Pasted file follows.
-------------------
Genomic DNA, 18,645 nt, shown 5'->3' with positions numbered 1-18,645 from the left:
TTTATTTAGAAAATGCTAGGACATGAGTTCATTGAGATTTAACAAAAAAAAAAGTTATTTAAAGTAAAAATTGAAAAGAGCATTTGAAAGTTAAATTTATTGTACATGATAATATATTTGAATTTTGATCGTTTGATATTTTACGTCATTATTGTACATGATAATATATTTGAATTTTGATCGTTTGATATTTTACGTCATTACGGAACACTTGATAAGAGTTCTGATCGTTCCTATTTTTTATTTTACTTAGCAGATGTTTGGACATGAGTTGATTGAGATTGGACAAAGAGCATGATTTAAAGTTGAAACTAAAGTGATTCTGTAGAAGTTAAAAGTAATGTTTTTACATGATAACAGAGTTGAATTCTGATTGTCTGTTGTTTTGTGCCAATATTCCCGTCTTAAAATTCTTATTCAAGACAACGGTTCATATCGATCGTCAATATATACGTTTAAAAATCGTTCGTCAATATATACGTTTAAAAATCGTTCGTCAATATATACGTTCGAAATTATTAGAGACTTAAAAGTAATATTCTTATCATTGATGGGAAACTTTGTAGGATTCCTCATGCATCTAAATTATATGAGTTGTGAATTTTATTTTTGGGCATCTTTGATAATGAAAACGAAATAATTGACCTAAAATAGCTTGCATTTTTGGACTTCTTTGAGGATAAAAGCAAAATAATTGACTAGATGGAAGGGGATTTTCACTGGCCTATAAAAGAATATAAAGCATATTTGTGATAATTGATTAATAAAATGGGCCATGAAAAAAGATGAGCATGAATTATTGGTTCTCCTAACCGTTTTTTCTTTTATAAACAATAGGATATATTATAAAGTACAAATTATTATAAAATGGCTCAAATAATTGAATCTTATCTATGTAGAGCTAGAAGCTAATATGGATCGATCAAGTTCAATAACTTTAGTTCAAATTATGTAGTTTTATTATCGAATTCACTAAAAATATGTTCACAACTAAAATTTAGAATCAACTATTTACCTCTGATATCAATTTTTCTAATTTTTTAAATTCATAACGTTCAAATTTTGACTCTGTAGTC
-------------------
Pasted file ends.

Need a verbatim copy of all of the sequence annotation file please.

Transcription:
Genomic DNA, 18,645 nt, shown 5'->3' with positions numbered 1-18,645 from the left:
TTTATTTAGAAAATGCTAGGACATGAGTTCATTGAGATTTAACAAAAAAAAAAGTTATTTAAAGTAAAAATTGAAAAGAGCATTTGAAAGTTAAATTTATTGTACATGATAATATATTTGAATTTTGATCGTTTGATATTTTACGTCATTATTGTACATGATAATATATTTGAATTTTGATCGTTTGATATTTTACGTCATTACGGAACACTTGATAAGAGTTCTGATCGTTCCTATTTTTTATTTTACTTAGCAGATGTTTGGACATGAGTTGATTGAGATTGGACAAAGAGCATGATTTAAAGTTGAAACTAAAGTGATTCTGTAGAAGTTAAAAGTAATGTTTTTACATGATAACAGAGTTGAATTCTGATTGTCTGTTGTTTTGTGCCAATATTCCCGTCTTAAAATTCTTATTCAAGACAACGGTTCATATCGATCGTCAATATATACGTTTAAAAATCGTTCGTCAATATATACGTTTAAAAATCGTTCGTCAATATATACGTTCGAAATTATTAGAGACTTAAAAGTAATATTCTTATCATTGATGGGAAACTTTGTAGGATTCCTCATGCATCTAAATTATATGAGTTGTGAATTTTATTTTTGGGCATCTTTGATAATGAAAACGAAATAATTGACCTAAAATAGCTTGCATTTTTGGACTTCTTTGAGGATAAAAGCAAAATAATTGACTAGATGGAAGGGGATTTTCACTGGCCTATAAAAGAATATAAAGCATATTTGTGATAATTGATTAATAAAATGGGCCATGAAAAAAGATGAGCATGAATTATTGGTTCTCCTAACCGTTTTTTCTTTTATAAACAATAGGATATATTATAAAGTACAAATTATTATAAAATGGCTCAAATAATTGAATCTTATCTATGTAGAGCTAGAAGCTAATATGGATCGATCAAGTTCAATAACTTTAGTTCAAATTATGTAGTTTTATTATCGAATTCACTAAAAATATGTTCACAACTAAAATTTAGAATCAACTATTTACCTCTGATATCAATTTTTCTAATTTTTTAAATTCATAACGTTCAAATTTTGACTCTGTAGTC